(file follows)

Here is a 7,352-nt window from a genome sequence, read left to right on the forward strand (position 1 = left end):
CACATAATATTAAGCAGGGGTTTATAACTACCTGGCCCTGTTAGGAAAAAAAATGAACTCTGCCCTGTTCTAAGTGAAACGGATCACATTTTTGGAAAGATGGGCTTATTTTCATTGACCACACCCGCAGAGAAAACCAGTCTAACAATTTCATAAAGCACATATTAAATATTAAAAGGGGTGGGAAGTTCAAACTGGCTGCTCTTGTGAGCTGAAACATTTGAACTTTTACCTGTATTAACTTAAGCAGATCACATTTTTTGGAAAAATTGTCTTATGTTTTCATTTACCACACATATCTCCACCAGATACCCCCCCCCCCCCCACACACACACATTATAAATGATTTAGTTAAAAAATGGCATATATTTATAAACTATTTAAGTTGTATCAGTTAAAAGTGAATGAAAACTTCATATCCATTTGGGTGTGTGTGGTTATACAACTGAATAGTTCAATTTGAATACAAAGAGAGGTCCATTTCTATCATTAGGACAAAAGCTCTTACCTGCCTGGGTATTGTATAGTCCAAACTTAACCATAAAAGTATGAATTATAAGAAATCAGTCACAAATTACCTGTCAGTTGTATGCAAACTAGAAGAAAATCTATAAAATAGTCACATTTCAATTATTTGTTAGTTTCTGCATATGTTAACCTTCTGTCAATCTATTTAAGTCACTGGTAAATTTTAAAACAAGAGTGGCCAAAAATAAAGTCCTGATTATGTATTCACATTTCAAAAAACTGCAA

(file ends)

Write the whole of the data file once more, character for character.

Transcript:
Here is a 7,352-nt window from a genome sequence, read left to right on the forward strand (position 1 = left end):
CACATAATATTAAGCAGGGGTTTATAACTACCTGGCCCTGTTAGGAAAAAAAATGAACTCTGCCCTGTTCTAAGTGAAACGGATCACATTTTTGGAAAGATGGGCTTATTTTCATTGACCACACCCGCAGAGAAAACCAGTCTAACAATTTCATAAAGCACATATTAAATATTAAAAGGGGTGGGAAGTTCAAACTGGCTGCTCTTGTGAGCTGAAACATTTGAACTTTTACCTGTATTAACTTAAGCAGATCACATTTTTTGGAAAAATTGTCTTATGTTTTCATTTACCACACATATCTCCACCAGATACCCCCCCCCCCCCCACACACACACATTATAAATGATTTAGTTAAAAAATGGCATATATTTATAAACTATTTAAGTTGTATCAGTTAAAAGTGAATGAAAACTTCATATCCATTTGGGTGTGTGTGGTTATACAACTGAATAGTTCAATTTGAATACAAAGAGAGGTCCATTTCTATCATTAGGACAAAAGCTCTTACCTGCCTGGGTATTGTATAGTCCAAACTTAACCATAAAAGTATGAATTATAAGAAATCAGTCACAAATTACCTGTCAGTTGTATGCAAACTAGAAGAAAATCTATAAAATAGTCACATTTCAATTATTTGTTAGTTTCTGCATATGTTAACCTTCTGTCAATCTATTTAAGTCACTGGTAAATTTTAAAACAAGAGTGGCCAAAAATAAAGTCCTGATTATGTATTCACATTTCAAAAAACTGCAA